Shahzia Sikander

The process of painting in such a small scale allows Sikander to keep it all in control. This includes the process of staining paper steadily to give an even stain. Miniature painting is an old technique, but Sikander has adapted it and given it her own notion of perfection. There is a jewel-like translucence that comes though the paintings, and comes about with the technique.
The technique that Sikander uses is all about practice, as you can easily take off layers of paint. It is a very methodological and virtualistic way of learning how to paint, and Sikander loves the format and the sensibility of painting. Along with this  later comes composition, stylisation and self expression.
A lot of her works are deeply personal and come from her memory, including reading the Quran for the first time. Sikander found the text looked like it was transforming into movement. The beauty of the written word superseded everything else. This allows her to take on miniature painting to question development.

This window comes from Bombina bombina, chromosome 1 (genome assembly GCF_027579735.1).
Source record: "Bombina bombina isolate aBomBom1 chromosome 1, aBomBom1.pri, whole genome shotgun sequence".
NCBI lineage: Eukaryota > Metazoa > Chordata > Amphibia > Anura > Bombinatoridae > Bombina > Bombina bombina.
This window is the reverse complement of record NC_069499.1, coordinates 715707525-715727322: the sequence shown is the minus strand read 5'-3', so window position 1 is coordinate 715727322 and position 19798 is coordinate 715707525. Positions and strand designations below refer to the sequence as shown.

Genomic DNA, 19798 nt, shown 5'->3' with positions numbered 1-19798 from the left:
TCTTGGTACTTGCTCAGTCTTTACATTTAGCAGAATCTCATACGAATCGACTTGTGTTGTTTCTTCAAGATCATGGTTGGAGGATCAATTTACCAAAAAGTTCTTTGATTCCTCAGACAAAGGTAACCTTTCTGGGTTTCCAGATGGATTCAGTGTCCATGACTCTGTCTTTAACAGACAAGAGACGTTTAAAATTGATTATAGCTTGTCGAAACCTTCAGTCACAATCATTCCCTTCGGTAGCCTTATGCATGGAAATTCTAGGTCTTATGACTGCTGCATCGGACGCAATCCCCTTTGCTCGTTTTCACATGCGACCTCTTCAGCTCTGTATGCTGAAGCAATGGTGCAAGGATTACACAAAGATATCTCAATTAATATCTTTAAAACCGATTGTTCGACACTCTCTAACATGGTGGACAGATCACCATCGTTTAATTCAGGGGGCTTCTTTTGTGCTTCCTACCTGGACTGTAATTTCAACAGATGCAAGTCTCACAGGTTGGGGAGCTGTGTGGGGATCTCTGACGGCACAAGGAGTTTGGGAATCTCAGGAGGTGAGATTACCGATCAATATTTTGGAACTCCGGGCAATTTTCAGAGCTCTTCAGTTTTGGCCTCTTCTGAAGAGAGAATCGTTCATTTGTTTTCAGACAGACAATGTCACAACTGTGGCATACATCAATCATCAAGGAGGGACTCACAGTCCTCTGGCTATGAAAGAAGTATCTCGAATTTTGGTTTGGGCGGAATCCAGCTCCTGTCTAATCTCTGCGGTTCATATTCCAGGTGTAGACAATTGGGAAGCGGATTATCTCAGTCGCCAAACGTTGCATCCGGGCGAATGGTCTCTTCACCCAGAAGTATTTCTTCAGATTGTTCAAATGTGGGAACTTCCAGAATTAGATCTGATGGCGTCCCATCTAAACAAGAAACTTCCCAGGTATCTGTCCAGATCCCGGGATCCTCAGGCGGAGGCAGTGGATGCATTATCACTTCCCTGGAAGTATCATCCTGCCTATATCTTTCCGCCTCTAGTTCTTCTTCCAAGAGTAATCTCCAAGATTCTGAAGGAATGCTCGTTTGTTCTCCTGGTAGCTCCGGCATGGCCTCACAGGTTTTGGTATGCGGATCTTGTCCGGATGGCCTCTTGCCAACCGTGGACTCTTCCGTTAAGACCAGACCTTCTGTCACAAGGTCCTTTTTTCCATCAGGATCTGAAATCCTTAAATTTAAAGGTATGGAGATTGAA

Skander now looks more towards the images that were happening due to Hinduism and Islam. A veil connects you to Muslim or women identity. This is terrifying as a woman, but culturally this is not Skander’s experience – her family were very supportive in everything that she has done.
Large paintings are the polar opposite of doing miniature projects. An installation involves the entire body with quick decisions and a certain energy. Through this, there is no intention of hiding anything, but rather the idea of unveiling and revealing.
Sikander always carries around sketches and notes wherever she goes. Every time she does a piece of work, she looks back at these to gain inspiration and words. After large scale works, she always comes back to miniature. Sikander finds this frustrating and time-consuming, but yet she always comes back to this.
I found the time and dedication that is spend on each piece, big or small, is mesmerising, especially the technique that Sikander uses for her miniature paintings. The use of the veil throughout her artwork is interesting, and I found that the religious connection made the veil motif much more powerful.

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